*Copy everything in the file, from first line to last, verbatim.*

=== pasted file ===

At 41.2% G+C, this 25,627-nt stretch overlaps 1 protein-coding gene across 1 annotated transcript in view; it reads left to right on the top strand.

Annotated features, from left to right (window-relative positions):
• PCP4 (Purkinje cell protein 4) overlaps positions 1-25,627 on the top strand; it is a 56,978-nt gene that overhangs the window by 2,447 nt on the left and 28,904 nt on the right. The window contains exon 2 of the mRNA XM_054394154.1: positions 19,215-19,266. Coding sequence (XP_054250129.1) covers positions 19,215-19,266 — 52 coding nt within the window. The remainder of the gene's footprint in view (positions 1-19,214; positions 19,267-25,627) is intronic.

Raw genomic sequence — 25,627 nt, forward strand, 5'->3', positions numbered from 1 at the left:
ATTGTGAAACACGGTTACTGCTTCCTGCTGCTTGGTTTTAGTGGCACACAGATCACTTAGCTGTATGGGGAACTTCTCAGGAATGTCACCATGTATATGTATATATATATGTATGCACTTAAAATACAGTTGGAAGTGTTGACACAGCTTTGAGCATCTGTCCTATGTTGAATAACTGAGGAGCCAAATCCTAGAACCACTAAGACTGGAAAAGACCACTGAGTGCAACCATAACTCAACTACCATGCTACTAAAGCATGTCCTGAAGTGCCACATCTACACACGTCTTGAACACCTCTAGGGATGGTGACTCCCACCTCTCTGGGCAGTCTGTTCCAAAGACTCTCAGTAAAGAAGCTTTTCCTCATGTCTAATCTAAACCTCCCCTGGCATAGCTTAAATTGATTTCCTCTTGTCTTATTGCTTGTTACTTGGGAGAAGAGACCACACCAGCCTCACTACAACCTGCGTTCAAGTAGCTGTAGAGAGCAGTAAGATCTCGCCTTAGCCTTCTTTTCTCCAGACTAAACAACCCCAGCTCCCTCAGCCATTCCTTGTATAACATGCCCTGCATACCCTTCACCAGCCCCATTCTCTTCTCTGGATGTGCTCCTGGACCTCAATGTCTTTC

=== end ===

At 41.2% G+C, this 25,627-nt stretch overlaps 1 protein-coding gene across 1 annotated transcript in view; it reads left to right on the top strand.

Annotated features, from left to right (window-relative positions):
• PCP4 (Purkinje cell protein 4) overlaps positions 1-25,627 on the top strand; it is a 56,978-nt gene that overhangs the window by 2,447 nt on the left and 28,904 nt on the right. The window contains exon 2 of the mRNA XM_054394154.1: positions 19,215-19,266. Coding sequence (XP_054250129.1) covers positions 19,215-19,266 — 52 coding nt within the window. The remainder of the gene's footprint in view (positions 1-19,214; positions 19,267-25,627) is intronic.

Raw genomic sequence — 25,627 nt, forward strand, 5'->3', positions numbered from 1 at the left:
ATTGTGAAACACGGTTACTGCTTCCTGCTGCTTGGTTTTAGTGGCACACAGATCACTTAGCTGTATGGGGAACTTCTCAGGAATGTCACCATGTATATGTATATATATATGTATGCACTTAAAATACAGTTGGAAGTGTTGACACAGCTTTGAGCATCTGTCCTATGTTGAATAACTGAGGAGCCAAATCCTAGAACCACTAAGACTGGAAAAGACCACTGAGTGCAACCATAACTCAACTACCATGCTACTAAAGCATGTCCTGAAGTGCCACATCTACACACGTCTTGAACACCTCTAGGGATGGTGACTCCCACCTCTCTGGGCAGTCTGTTCCAAAGACTCTCAGTAAAGAAGCTTTTCCTCATGTCTAATCTAAACCTCCCCTGGCATAGCTTAAATTGATTTCCTCTTGTCTTATTGCTTGTTACTTGGGAGAAGAGACCACACCAGCCTCACTACAACCTGCGTTCAAGTAGCTGTAGAGAGCAGTAAGATCTCGCCTTAGCCTTCTTTTCTCCAGACTAAACAACCCCAGCTCCCTCAGCCATTCCTTGTATAACATGCCCTGCATACCCTTCACCAGCCCCATTCTCTTCTCTGGATGTGCTCCTGGACCTCAATGTCTTTC